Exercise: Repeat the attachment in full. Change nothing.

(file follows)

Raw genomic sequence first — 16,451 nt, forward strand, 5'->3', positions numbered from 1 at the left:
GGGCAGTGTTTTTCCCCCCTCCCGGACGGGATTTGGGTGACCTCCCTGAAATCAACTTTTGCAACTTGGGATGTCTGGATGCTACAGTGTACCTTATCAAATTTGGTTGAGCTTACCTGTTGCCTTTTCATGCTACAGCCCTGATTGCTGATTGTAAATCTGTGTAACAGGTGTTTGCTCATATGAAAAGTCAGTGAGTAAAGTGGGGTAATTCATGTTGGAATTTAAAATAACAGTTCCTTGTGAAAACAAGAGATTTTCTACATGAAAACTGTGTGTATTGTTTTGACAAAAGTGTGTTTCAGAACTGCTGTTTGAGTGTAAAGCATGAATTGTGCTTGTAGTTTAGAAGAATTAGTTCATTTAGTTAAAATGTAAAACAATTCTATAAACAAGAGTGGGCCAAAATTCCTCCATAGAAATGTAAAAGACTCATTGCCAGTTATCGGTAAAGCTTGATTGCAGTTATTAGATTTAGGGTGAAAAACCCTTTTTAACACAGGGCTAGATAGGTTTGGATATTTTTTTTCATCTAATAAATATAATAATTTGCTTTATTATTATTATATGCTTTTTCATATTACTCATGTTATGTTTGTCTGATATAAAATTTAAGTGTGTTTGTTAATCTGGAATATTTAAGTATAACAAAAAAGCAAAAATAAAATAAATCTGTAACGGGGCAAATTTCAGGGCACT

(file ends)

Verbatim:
Raw genomic sequence first — 16,451 nt, forward strand, 5'->3', positions numbered from 1 at the left:
GGGCAGTGTTTTTCCCCCCTCCCGGACGGGATTTGGGTGACCTCCCTGAAATCAACTTTTGCAACTTGGGATGTCTGGATGCTACAGTGTACCTTATCAAATTTGGTTGAGCTTACCTGTTGCCTTTTCATGCTACAGCCCTGATTGCTGATTGTAAATCTGTGTAACAGGTGTTTGCTCATATGAAAAGTCAGTGAGTAAAGTGGGGTAATTCATGTTGGAATTTAAAATAACAGTTCCTTGTGAAAACAAGAGATTTTCTACATGAAAACTGTGTGTATTGTTTTGACAAAAGTGTGTTTCAGAACTGCTGTTTGAGTGTAAAGCATGAATTGTGCTTGTAGTTTAGAAGAATTAGTTCATTTAGTTAAAATGTAAAACAATTCTATAAACAAGAGTGGGCCAAAATTCCTCCATAGAAATGTAAAAGACTCATTGCCAGTTATCGGTAAAGCTTGATTGCAGTTATTAGATTTAGGGTGAAAAACCCTTTTTAACACAGGGCTAGATAGGTTTGGATATTTTTTTTCATCTAATAAATATAATAATTTGCTTTATTATTATTATATGCTTTTTCATATTACTCATGTTATGTTTGTCTGATATAAAATTTAAGTGTGTTTGTTAATCTGGAATATTTAAGTATAACAAAAAAGCAAAAATAAAATAAATCTGTAACGGGGCAAATTTCAGGGCACT